Twelve intercalary Days[edit]

Description[edit]

According to Bal Gangadhar Tilak referring to RV 1.161.13 the twelve days, when the Ribhus rested at the house of Agohya, took place "at the end of the year".[19] He describes them as the holiest days of the year of which the ancestors of today's Indians believed, that the devas then would leave heaven to visit the homes of the humans.[20] As David Frawley mentioned in context of the seasons, according to RV 7.103.7 - 8 also as the long Atiratra rite of Soma was celebrated at this time.[21]

Bal Gangadhar Tilak further interpreted the hound or dog, which according to RV 1.161.13 woke the Ribhus, as the "dogstar" Sirius, which appears at the vernal equinox "at the end of the Pitriyana".[22] The "Pitriyana" (meaning "the path of the fathers", called Pitrs),[23] are the six southern signs of the Zodiak, by Tilak also called "the eternal waters of Yamaloka".[24] Illustrative Maitrayani Upanishad VI, 1[25] describes the year as divided into two halfes, one of which belongs to Agni (Fire) and the other to Varuna (Water).[26] Thus according to Bal Gangadhar Tilak in 1893 the year started at the time of the Rigveda at the vernal equinox[27] and the Ribhus recommenced working after their awakening in the beginning of the new year.[28] William Dwight Whitney 1895 rejected this interpretation by Tilak.[29] In this context Tilak also pointed to the fact that because of RV 1.161.13 not the solar year but the anticlockwise movement of the precession of the equinoxes must be meant which he calls an "equinoctial year",[30] but he didn't refer to this in his further interpretation.

Interpretation[edit]

Bal Gangadhar Tilak then interpreted also in 1893 the Period of twelve days as the twelve intercalary days,[31] to fix the difference between the lunar year of 354 days and the solar year of 366 days.[32] While he interpreted the beginning of the year at the vernal equinox, Arthur Anthony Macdonell 1917 stated that the twelve intercalary days "in all probability" were inserted at the winter solstice.[33] A.B. Keith 1925 also criticized Tilak's interpretation by pointing to "... the fact that a year of 360 days and 12 months is ... the only year clearly known to the whole of Vedic literarure prior to the late Sutras".[34] Because he also "admits that ancient Indians had knowledge of intercalation" his statements on that point are considered "confused".[35] But already 1895 a similar view in terms of the length of the year was stated by George Thibaut[36] and W.D. Whitney[37] in Indian Antiquity. In 1960 Narendra Nath Law wrote in Indian Antiquity Quarterly that: "W<hitney> would be correct if the 7th season or the 13th month (presumably for intercalation) had not been mentionend."[38] He was referring to RV 1.164.15 which was interpreted by H.H. Wilson as describing seven seasons.[39] But according to the translation of Ralph Thomas Hotchkin Griffith RV 1.164.15 means the seven Rishis,[40] which according to David Frawley were actually eight seers, representing the Big Dipper.[41] The eighth star of the big dipper is according to his later reference to RV 3.56.2 in connexion with RV 1.164.15 not the unseen fourth star of the handle forming a double star system but the Pole Star around which the big dipper rotates.[42] Already Moritz Winternitz 1907 pointed "to the fact that there are certain passages in the Vedic texts which admid of various interpretations."[43] So A.B. Keith's and A.A. Macdonell's 1912 statement is still applicable, the 12 days were "merely the 'reflexion of the year' (samvatsarasya pratima) in the same way that they represent the twelve months and have no relation to chronology at all."[44]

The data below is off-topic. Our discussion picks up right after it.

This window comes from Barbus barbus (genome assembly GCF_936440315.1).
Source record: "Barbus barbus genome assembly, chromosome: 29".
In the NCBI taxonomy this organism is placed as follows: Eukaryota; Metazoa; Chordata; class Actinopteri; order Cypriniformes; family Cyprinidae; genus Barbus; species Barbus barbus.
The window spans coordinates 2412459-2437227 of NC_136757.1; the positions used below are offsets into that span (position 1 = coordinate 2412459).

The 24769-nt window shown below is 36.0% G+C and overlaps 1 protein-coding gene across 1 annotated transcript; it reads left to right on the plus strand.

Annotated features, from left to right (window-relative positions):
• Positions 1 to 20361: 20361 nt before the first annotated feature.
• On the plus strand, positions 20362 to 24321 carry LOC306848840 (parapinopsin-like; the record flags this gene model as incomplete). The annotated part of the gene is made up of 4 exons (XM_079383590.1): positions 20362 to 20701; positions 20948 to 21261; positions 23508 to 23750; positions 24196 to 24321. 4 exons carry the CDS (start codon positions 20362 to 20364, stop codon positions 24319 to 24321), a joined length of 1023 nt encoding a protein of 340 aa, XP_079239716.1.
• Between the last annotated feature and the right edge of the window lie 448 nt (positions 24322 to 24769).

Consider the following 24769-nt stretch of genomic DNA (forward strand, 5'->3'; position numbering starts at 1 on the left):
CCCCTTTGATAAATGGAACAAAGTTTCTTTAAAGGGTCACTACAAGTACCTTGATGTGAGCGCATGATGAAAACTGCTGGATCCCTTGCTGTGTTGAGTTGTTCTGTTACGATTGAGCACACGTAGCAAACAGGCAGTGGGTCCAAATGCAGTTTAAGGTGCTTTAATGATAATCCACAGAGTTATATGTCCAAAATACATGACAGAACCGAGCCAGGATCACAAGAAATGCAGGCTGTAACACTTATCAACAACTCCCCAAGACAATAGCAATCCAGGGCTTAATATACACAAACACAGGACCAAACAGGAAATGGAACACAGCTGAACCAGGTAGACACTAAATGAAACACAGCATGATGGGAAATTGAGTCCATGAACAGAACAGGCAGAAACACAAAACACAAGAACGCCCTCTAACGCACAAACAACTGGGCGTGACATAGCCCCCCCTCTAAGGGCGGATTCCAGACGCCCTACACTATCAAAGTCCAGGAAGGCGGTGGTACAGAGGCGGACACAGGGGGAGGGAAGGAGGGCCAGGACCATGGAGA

Regional names[edit]

The Ribhus are also known in regional scripts as ருபுக்கள்; ஆர்பவ:, ருபுகணங்கள் (ருபு, வாஜன், விப்வான்.[citation needed]

Notes[edit]